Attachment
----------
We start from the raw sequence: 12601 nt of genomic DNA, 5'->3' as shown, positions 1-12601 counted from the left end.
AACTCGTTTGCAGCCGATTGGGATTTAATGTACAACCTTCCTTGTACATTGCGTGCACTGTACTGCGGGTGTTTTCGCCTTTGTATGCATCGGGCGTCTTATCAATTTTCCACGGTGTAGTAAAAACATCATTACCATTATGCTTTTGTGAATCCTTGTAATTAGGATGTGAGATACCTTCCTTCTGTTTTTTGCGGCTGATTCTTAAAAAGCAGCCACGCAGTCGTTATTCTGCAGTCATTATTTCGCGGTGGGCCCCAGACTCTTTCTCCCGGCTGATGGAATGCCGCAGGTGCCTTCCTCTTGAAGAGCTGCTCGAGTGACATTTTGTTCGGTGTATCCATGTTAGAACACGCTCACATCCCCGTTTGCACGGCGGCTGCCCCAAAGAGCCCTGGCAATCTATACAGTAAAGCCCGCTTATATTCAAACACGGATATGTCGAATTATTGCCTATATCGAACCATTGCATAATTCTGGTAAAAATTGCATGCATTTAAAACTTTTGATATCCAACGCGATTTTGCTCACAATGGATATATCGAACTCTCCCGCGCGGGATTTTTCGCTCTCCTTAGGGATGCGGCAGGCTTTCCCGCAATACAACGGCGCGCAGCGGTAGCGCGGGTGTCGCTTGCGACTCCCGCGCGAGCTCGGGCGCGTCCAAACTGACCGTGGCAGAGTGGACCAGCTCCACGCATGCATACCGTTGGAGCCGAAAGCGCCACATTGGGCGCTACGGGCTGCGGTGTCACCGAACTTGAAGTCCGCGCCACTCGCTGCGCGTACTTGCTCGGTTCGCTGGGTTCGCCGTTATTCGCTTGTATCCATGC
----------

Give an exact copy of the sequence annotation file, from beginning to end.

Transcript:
We start from the raw sequence: 12601 nt of genomic DNA, 5'->3' as shown, positions 1-12601 counted from the left end.
AACTCGTTTGCAGCCGATTGGGATTTAATGTACAACCTTCCTTGTACATTGCGTGCACTGTACTGCGGGTGTTTTCGCCTTTGTATGCATCGGGCGTCTTATCAATTTTCCACGGTGTAGTAAAAACATCATTACCATTATGCTTTTGTGAATCCTTGTAATTAGGATGTGAGATACCTTCCTTCTGTTTTTTGCGGCTGATTCTTAAAAAGCAGCCACGCAGTCGTTATTCTGCAGTCATTATTTCGCGGTGGGCCCCAGACTCTTTCTCCCGGCTGATGGAATGCCGCAGGTGCCTTCCTCTTGAAGAGCTGCTCGAGTGACATTTTGTTCGGTGTATCCATGTTAGAACACGCTCACATCCCCGTTTGCACGGCGGCTGCCCCAAAGAGCCCTGGCAATCTATACAGTAAAGCCCGCTTATATTCAAACACGGATATGTCGAATTATTGCCTATATCGAACCATTGCATAATTCTGGTAAAAATTGCATGCATTTAAAACTTTTGATATCCAACGCGATTTTGCTCACAATGGATATATCGAACTCTCCCGCGCGGGATTTTTCGCTCTCCTTAGGGATGCGGCAGGCTTTCCCGCAATACAACGGCGCGCAGCGGTAGCGCGGGTGTCGCTTGCGACTCCCGCGCGAGCTCGGGCGCGTCCAAACTGACCGTGGCAGAGTGGACCAGCTCCACGCATGCATACCGTTGGAGCCGAAAGCGCCACATTGGGCGCTACGGGCTGCGGTGTCACCGAACTTGAAGTCCGCGCCACTCGCTGCGCGTACTTGCTCGGTTCGCTGGGTTCGCCGTTATTCGCTTGTATCCATGC